Employing natural resources to fight climate change seems like the most sensible way forward and Indians have been proficient in this art for ages now. Take a look.
Climate change, the greatest threat to global health in the 21st century, is affecting every corner of the world. According to the World Health Organisation (WHO), between 2030 and 2050, climate change is expected to cause approximately 2.5 lakh additional deaths per year due to malnutrition, malaria, diarrhoea and heat stress alone. It is high time we act to restrain the effect of this phenomenon.
Building climate resilience doesn’t always involve cutting-edge technology. Sometimes, it involves learning from indigenous knowledge and employing natural resources for the better.
Here are some interesting lessons on climate resilience from Indian communities:
1. Odisha’s mini forests
In Jagatsinghpur district of Odisha, 20 villages came together to plant over 50 acres of mini forests as natural cyclone barriers.
In 2020, Science of the Total Environment published a research paper stating that the district will see an increase in flood hazards from 12.55 per cent to 27.35 per cent by 2040. In addition to this, the port city of Paradip in Jagatsinghpur received the title of one of the ‘severely polluted’ cities in the country by the Central Board of Pollution Control. All these reasons prompted the villagers to create mini forests. “Except for the occasional aid provided by the forest department, there was no external intervention,” reported News18.
2. Reforesting a barren mountain in West Bengal
Jharbhagda, a village in West Bengal’s Purulia district solved its water woes and overcame the harsh heat waves by reforesting a barren mountain. The village was surrounded by 50 km of barren land which brought in extreme weather conditions.
Till 1997, the 300 families in the village tolerated the weather. Today, the hill and its surrounding 387-acre land are covered with lush green forest which is home to several wildlife species. It was implemented with the help of an NGO called Tagore Society for Rural Development (TSRD). The village now has cooler air and high groundwater levels.
3. Flood-free villages of Maharashtra
By increasing the water-carrying capacity of river Kajali, Sakharpa and Kongao villages of Maharashtra have become flood-free after 70 years.
Over 200 people were killed in the 2021 rains in the city of Chiplun, Maharashtra. Every area, except the above-mentioned villages, was affected even though a river flows between them. This is the result of restoration work that happened in the river between 2019 and 2021 after witnessing a harsh flood in 2015. Naam Foundation, an NGO that works for the cause of solving the water crisis in the rural areas came to help the villagers in the process. Another NGO called Natural Solutions also lent a helping hand.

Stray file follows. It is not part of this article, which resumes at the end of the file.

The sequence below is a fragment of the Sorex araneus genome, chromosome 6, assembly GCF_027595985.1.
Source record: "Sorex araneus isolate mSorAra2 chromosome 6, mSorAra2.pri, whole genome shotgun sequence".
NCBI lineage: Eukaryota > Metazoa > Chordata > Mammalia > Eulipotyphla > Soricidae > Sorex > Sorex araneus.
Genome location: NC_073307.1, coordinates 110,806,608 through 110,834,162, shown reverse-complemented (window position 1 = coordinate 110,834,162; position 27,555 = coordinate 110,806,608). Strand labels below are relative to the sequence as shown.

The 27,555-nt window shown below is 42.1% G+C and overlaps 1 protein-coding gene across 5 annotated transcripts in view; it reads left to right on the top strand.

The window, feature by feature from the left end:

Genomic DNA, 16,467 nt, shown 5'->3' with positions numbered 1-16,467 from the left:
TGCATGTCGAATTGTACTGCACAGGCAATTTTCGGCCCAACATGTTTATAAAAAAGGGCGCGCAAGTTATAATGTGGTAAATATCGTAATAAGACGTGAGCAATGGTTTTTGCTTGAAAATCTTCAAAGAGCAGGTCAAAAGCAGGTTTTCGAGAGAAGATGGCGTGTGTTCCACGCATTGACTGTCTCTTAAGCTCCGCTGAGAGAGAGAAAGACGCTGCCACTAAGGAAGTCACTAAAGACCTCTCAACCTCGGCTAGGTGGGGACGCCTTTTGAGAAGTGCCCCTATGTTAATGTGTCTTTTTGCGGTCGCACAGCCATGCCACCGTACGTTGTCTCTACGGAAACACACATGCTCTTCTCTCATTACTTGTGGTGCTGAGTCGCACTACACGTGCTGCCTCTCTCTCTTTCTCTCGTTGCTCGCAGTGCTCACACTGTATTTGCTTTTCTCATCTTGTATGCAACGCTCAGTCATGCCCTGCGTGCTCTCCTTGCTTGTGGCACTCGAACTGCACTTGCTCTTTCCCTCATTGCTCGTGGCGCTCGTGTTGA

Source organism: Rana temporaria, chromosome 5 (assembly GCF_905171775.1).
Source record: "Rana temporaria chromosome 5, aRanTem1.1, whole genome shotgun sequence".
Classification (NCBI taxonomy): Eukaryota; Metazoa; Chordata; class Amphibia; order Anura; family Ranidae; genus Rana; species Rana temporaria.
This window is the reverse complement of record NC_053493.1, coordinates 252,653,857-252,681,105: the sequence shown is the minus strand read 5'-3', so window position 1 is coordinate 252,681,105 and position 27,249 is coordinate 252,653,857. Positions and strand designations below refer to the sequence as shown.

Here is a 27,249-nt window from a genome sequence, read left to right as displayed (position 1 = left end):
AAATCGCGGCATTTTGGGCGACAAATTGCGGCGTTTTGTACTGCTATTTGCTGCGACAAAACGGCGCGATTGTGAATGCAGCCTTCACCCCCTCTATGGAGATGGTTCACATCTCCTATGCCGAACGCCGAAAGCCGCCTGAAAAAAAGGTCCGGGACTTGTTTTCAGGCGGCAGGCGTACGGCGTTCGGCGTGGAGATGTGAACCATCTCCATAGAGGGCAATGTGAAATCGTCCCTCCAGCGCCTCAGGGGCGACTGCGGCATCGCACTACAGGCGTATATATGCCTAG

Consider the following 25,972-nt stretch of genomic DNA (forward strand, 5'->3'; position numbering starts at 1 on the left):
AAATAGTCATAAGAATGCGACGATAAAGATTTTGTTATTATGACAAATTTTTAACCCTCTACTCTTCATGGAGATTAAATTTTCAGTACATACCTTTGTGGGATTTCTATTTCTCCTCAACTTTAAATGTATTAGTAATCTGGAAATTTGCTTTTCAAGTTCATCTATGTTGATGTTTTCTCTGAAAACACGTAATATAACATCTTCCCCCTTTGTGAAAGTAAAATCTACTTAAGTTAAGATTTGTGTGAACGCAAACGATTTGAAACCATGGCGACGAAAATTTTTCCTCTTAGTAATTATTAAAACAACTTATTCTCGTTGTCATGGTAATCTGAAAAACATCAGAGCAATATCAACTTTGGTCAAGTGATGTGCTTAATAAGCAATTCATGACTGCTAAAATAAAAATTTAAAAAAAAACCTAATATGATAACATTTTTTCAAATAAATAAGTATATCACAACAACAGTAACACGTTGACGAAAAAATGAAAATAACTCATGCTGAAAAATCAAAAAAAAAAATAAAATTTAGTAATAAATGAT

4. Using Ladakh’s ice stupas for irrigation
The artificial ice stupas in Ladakh provides one million litres of water to irrigate 1,500 plants during the summer months April and May.
The artificial glaciers or stupas is a simple irrigation system to store water during summer. During the spring planting season in Ladakh, farmers use this method to conduct successful cultivation. This technique becomes significant as the population of the place is around 3 lakh but the precipitation per year is just 10 centimetres. The technique to freeze and store winter fresh water in huge, towering structures was first developed by engineer Sonam Wangchuk in 2013.
5. Watershed management in Maharashtra
Central Maharashtra is a drought prone area. But the watershed management of the residents of Hiware Bazar has made its place as one of the most prosperous villages in India.
Hiware Bazar is a semi-arid region in Ahmednagar district of the state. Constant drought and crop failure were usual stories here. In the year 1998, as part of the Employment Guarantee Scheme (EGS), water conservation work started here which changed the life of the villagers, especially farmers. “Today, a fourth of the village’s 216 families are millionaires,” reported DownToEarth. The per capita income of the village is twice the average of the top 10 per cent in rural areas nationwide (as in 2008).”
6. Living root bridges of Meghalaya
Meghalaya is a state that receives the highest rainfall in the country. But it runs the risk of frequent flooding and cyclones. During monsoons, heavy-flowing rivers and storms take out all the bridges except the unique living root bridges.
To counter this, there are more than 100 natural bridges in 70 villages of Meghalaya. It is a combination of nature and human creativity. Firstly, a bamboo structure will be placed across the river. Later, the roots of a tree, usually the rubber tree, will be entwined with the structure until it becomes strong. The roots are left to grow slowly. The root bridges were submitted to UNESCO’s tentative list for the coveted world heritage site status.
“Climate change”, published by the World Health Organisation.
“Villages in Odisha Grow Mini Forests Over 50 Acres to Fight Climate Change”, published by News18 on 10 May 2021.
“Ice stupas: The artificial glaciers helping combat the effects of climate change”, published by Science Focus on 7 June 2022.
“Hiware Bazar – A village with 54 millionaires”, published by DownToEarth on 31 January 2008.
“‘The knowledge of our elders’: India’s living root bridges submitted to Unesco”, published by the Guardian on 1 April 2022.
Edited by Yoshita Rao